The Wall Street Journal
What it is: The business-centric newspaper published by Dow Jones also covers national news, world news, culture, and politics. With a stated mission to ramp visuals across all platforms, the Journal promoted Lucy Gilmour to director of photography in 2015.
What they pay: Freelancers report that The Wall Street Journal pays $400 per day for assignments and will typically cover expenses.
What freelancers say: Libby March, a photographer based in Michigan and New Hampshire whose clients include The New York Times, AARP, and Bloomberg, tells CJR she found the editors gave good directions and know how to communicate with freelancers. “They tell you exactly what they want and are looking for in the photos,” she says. Another photographer, Daniella Zalcman, tells CJR she really enjoyed doing a story for the Journal about a Jewish community in North Africa. “It’s this magical, stunning place in the middle of the Mediterranean, and the community feels slightly unstuck in time.” She adds, “Amidst so much journalism in that region that centers on chaos and ever growing tension, it was nice to find this quiet pocket of relative calm.”
The New York Times
What it is: Many photographers we spoke with work with the Times but had a hard time endorsing it as a top choice for freelancers because of its low day rate.*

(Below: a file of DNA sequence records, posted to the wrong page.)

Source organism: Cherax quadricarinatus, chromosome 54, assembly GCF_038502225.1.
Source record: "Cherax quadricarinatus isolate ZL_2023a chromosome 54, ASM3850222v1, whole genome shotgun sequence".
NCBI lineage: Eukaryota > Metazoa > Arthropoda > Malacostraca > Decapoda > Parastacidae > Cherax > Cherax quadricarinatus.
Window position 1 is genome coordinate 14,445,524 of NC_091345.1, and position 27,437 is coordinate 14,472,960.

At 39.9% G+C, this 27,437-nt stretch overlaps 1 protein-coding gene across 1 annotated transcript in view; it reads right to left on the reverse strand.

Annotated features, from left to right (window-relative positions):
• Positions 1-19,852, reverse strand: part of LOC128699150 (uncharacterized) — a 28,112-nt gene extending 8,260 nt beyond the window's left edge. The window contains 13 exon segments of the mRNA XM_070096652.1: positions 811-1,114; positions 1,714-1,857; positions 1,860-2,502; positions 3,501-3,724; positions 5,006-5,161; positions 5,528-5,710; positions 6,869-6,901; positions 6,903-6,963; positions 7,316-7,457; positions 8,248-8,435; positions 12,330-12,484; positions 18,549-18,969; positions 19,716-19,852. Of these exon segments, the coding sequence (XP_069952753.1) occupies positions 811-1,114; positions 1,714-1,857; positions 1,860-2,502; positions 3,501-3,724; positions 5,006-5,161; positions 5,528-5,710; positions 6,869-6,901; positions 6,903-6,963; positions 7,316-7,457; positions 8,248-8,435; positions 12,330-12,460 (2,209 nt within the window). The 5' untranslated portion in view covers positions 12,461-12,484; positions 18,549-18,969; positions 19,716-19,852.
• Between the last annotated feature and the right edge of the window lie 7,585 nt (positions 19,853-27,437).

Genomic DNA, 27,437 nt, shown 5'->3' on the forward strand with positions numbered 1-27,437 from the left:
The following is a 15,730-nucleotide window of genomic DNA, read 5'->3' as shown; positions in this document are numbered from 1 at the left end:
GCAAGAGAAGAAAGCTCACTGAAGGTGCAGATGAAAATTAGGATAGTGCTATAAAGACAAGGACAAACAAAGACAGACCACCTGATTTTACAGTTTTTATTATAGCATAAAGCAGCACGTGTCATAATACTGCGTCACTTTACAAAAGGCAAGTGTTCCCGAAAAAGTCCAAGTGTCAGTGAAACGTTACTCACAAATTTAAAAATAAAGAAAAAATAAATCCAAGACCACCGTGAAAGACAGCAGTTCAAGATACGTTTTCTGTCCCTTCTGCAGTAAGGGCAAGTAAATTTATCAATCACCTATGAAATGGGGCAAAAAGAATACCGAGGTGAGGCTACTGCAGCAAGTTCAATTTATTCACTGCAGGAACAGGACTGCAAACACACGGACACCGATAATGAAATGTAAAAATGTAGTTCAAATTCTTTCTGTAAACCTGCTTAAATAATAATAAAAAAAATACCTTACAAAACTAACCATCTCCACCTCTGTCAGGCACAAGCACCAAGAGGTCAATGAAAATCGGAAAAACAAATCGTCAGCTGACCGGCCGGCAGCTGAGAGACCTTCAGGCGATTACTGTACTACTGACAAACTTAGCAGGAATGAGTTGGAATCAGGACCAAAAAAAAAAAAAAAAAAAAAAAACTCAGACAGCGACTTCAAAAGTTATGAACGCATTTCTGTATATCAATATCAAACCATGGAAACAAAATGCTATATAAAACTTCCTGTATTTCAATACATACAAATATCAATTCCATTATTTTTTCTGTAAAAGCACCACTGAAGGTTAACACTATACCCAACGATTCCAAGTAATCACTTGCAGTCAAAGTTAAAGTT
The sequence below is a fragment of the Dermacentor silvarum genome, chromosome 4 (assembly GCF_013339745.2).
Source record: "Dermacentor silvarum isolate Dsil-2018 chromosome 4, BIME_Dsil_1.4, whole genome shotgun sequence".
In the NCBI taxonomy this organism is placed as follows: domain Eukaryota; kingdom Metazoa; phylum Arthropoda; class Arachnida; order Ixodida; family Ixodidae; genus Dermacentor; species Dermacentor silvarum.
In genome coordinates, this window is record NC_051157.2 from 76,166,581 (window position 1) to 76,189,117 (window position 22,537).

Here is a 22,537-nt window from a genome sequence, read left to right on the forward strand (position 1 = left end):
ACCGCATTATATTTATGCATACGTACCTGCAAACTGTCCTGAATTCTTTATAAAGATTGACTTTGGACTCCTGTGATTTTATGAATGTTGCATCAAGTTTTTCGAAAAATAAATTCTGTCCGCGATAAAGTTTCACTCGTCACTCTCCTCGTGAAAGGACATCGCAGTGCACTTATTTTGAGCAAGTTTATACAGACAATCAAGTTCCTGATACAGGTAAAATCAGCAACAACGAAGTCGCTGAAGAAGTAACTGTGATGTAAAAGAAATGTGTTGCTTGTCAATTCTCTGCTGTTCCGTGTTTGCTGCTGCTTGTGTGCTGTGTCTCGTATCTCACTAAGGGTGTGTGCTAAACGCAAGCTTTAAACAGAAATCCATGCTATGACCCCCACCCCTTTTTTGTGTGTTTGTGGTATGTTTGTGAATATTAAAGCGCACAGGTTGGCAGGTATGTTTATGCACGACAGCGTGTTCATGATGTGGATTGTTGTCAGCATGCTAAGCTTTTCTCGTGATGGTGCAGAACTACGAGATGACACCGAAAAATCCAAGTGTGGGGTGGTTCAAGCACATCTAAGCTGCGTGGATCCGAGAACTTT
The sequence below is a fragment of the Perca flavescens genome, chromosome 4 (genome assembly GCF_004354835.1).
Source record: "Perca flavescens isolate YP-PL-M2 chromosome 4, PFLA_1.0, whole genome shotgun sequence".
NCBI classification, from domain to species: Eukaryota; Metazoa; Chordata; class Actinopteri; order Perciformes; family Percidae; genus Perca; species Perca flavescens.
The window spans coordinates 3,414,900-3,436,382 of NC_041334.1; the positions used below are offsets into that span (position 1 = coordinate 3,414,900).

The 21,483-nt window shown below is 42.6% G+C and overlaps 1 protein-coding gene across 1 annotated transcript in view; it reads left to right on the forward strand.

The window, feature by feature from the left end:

What they pay: Times editor for photography Michele McNally told CJR that The New York Times recently increased its day rate to $450, from $200.
What freelancers say: For most freelancers, working with the Times ends up being a tradeoff—sacrificing pay for the experience to work with great editors and reach a wide audience. “The pay is not good, but the work was so consistent over the years that I was able to cover my bills by treating it almost like a [day] job. I was working most days of the week for them,” says Kirsten Luce. Another freelancer, Andrea Morales, shares similar sentiments, but tells CJR the editors there are what she most appreciates. “I’ve loved every editor I’ve worked with there,” said Morales, who has also worked with for The Wall Street Journal and ProPublica. “They really position you for as much success as they can.”
Honorable Mentions: We wanted to note a few publications that did not make the list, but still received a fair number of endorsements. Those include Bloomberg Businessweek, Time, and AARP.
Other Resources: Many freelancers who spoke with CJR also highly recommend that freelance photojournalists look into grants and other opportunities to help support them and their work in such a tough industry. Here are a few with links for photographers:
* Editor’s note: This story has been updated with a new day rate for freelance photographers working with The New York Times. The newspaper boosted its rate this month. Also, after this post went live, National Geographic reached out with more details on its day rates. The story has been updated to reflect those.Carlett Spike is a freelance writer and former CJR Delacorte Fellow. Follow her on Twitter @CarlettSpike.